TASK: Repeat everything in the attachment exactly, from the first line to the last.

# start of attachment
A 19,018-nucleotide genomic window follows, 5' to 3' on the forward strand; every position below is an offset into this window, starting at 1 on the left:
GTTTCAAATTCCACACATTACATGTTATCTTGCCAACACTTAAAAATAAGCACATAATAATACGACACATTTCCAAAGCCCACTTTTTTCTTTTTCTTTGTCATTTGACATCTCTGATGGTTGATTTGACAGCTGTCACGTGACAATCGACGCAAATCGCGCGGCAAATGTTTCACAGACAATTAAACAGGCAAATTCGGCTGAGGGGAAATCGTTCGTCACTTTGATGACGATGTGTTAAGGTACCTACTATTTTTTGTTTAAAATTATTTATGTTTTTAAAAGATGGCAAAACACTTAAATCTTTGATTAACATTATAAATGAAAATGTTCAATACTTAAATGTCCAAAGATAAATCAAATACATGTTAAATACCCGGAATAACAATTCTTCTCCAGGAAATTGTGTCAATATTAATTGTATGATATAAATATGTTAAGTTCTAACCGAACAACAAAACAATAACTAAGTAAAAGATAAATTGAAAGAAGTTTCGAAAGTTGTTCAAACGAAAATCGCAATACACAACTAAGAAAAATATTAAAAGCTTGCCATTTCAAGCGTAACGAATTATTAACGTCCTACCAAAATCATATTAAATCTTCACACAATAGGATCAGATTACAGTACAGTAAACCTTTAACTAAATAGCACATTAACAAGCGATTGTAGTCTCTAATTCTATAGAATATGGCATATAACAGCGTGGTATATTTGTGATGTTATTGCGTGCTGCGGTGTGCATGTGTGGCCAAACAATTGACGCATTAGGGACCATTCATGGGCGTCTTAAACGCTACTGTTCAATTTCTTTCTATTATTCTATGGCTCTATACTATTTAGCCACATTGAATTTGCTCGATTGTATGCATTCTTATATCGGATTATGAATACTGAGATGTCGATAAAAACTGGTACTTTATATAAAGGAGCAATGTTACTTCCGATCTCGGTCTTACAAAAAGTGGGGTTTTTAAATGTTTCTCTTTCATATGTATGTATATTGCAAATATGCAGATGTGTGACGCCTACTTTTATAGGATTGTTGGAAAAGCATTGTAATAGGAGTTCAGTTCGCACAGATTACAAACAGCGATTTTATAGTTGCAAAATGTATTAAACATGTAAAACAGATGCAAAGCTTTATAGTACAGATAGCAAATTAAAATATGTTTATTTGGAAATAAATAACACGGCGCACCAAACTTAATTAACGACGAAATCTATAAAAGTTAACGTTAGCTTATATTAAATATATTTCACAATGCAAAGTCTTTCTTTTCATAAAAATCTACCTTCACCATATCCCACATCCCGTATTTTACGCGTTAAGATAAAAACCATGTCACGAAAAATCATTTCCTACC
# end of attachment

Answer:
A 19,018-nucleotide genomic window follows, 5' to 3' on the forward strand; every position below is an offset into this window, starting at 1 on the left:
GTTTCAAATTCCACACATTACATGTTATCTTGCCAACACTTAAAAATAAGCACATAATAATACGACACATTTCCAAAGCCCACTTTTTTCTTTTTCTTTGTCATTTGACATCTCTGATGGTTGATTTGACAGCTGTCACGTGACAATCGACGCAAATCGCGCGGCAAATGTTTCACAGACAATTAAACAGGCAAATTCGGCTGAGGGGAAATCGTTCGTCACTTTGATGACGATGTGTTAAGGTACCTACTATTTTTTGTTTAAAATTATTTATGTTTTTAAAAGATGGCAAAACACTTAAATCTTTGATTAACATTATAAATGAAAATGTTCAATACTTAAATGTCCAAAGATAAATCAAATACATGTTAAATACCCGGAATAACAATTCTTCTCCAGGAAATTGTGTCAATATTAATTGTATGATATAAATATGTTAAGTTCTAACCGAACAACAAAACAATAACTAAGTAAAAGATAAATTGAAAGAAGTTTCGAAAGTTGTTCAAACGAAAATCGCAATACACAACTAAGAAAAATATTAAAAGCTTGCCATTTCAAGCGTAACGAATTATTAACGTCCTACCAAAATCATATTAAATCTTCACACAATAGGATCAGATTACAGTACAGTAAACCTTTAACTAAATAGCACATTAACAAGCGATTGTAGTCTCTAATTCTATAGAATATGGCATATAACAGCGTGGTATATTTGTGATGTTATTGCGTGCTGCGGTGTGCATGTGTGGCCAAACAATTGACGCATTAGGGACCATTCATGGGCGTCTTAAACGCTACTGTTCAATTTCTTTCTATTATTCTATGGCTCTATACTATTTAGCCACATTGAATTTGCTCGATTGTATGCATTCTTATATCGGATTATGAATACTGAGATGTCGATAAAAACTGGTACTTTATATAAAGGAGCAATGTTACTTCCGATCTCGGTCTTACAAAAAGTGGGGTTTTTAAATGTTTCTCTTTCATATGTATGTATATTGCAAATATGCAGATGTGTGACGCCTACTTTTATAGGATTGTTGGAAAAGCATTGTAATAGGAGTTCAGTTCGCACAGATTACAAACAGCGATTTTATAGTTGCAAAATGTATTAAACATGTAAAACAGATGCAAAGCTTTATAGTACAGATAGCAAATTAAAATATGTTTATTTGGAAATAAATAACACGGCGCACCAAACTTAATTAACGACGAAATCTATAAAAGTTAACGTTAGCTTATATTAAATATATTTCACAATGCAAAGTCTTTCTTTTCATAAAAATCTACCTTCACCATATCCCACATCCCGTATTTTACGCGTTAAGATAAAAACCATGTCACGAAAAATCATTTCCTACC